The first challenge in combining both parts is to make sure that parties do not move to the more expensive asynchronous part (fallback) unless necessary for termination, while not paying more than in synchronous runs. The difficulty here is twofold: first, parties cannot always distinguish between synchronous and asynchronous runs. Second, they cannot distinguish between honest parties that complain that they did not decide (due to asynchrony) in the first part and byzantine parties that complain because they wish to increase the communication cost by moving to the asynchronous fallback. To deal with this challenge, we implement a Help&tryHalting procedure in which parties try to avoid the fallback part by helping complaining parties learn the decision value and move to the fallback only when the number of complaints indicates that the run is not synchronous. This way, each byzantine party in a synchronous run cannot increase the communication cost by more than , where is the total number of parties.

The second challenge in the optimistic protocol is to combine both parts in a way that guarantees safely. That is, since some parties may decide in the synchronous part and others in the asynchronous fallback, we need to make sure they decide on the same value. To this end, we use the leader-based view (LBV) abstraction, defined in (Spiegelman and Rinberg, 2019), as a building block for both parts. The LBV abstraction captures a single view in a view-by-view agreement protocol such that one of its important properties is that a sequential composition of them preserves safety. For optimal communication cost, we adopt techniques from (Yin et al., 2019) and (Abraham et al., 2019) to implement the LBV abstraction with an asymptotically linear cost .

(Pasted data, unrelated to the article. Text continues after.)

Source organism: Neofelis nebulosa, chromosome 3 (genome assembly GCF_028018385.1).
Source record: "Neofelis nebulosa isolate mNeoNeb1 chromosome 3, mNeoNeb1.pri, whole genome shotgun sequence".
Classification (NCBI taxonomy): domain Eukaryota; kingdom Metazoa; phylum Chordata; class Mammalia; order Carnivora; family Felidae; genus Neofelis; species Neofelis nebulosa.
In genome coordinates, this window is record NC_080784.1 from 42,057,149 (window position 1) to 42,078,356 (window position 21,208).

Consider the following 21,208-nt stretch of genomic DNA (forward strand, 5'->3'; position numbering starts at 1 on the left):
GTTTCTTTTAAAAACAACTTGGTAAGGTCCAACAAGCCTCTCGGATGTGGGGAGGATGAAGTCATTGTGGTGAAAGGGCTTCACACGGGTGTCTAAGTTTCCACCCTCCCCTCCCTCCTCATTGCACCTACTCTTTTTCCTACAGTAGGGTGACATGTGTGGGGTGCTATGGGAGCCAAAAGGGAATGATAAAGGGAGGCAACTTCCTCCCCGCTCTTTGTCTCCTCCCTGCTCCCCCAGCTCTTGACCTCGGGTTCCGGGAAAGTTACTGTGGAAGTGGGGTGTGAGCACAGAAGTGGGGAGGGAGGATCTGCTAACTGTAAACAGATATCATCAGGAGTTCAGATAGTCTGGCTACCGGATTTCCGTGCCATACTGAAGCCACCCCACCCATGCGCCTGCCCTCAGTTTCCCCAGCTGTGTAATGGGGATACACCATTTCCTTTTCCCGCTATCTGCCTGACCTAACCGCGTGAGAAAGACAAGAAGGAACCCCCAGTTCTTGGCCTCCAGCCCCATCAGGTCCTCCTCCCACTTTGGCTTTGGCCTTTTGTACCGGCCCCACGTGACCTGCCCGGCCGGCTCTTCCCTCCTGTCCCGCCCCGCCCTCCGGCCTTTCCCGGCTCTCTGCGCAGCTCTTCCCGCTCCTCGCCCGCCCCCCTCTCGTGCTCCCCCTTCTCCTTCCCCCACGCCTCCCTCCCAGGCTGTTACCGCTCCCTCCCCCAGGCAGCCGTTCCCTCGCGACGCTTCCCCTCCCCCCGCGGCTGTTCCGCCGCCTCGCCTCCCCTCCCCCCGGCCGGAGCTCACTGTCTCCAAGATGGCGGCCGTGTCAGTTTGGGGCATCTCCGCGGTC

Our synchronous protocol operates up to sequentially composed pre-defined linear LBV instances, each with a different leader. In order to achieve optimal (adaptive to the number of actual failures) cost, leaders invoke their LBVs only if they have not yet decided. In contrast to eventually synchronous protocols, the synchronous part is designed to provide termination only in synchronous runs. Therefore, parties do not need to be synchronized before views, but rather move from one LBV to the next in pre-defined times. As for the asynchronous fallback, we use the linear LBV building block to reconstruct the VABA (Abraham et al., 2019) protocol in a way that forms a sequential composition of LBVs, which in turn allows a straight-forward sequential composition with the synchronous part.

In summary, the paper makes the following contributions:

  • We prove that no deterministic byzantine agreement protocol can bound its communication cost before GST in eventually synchronous runs even in the failure-free case.

  • We propose a new approach to design agreement protocols for practical SMR systems that forgo eventual synchrony.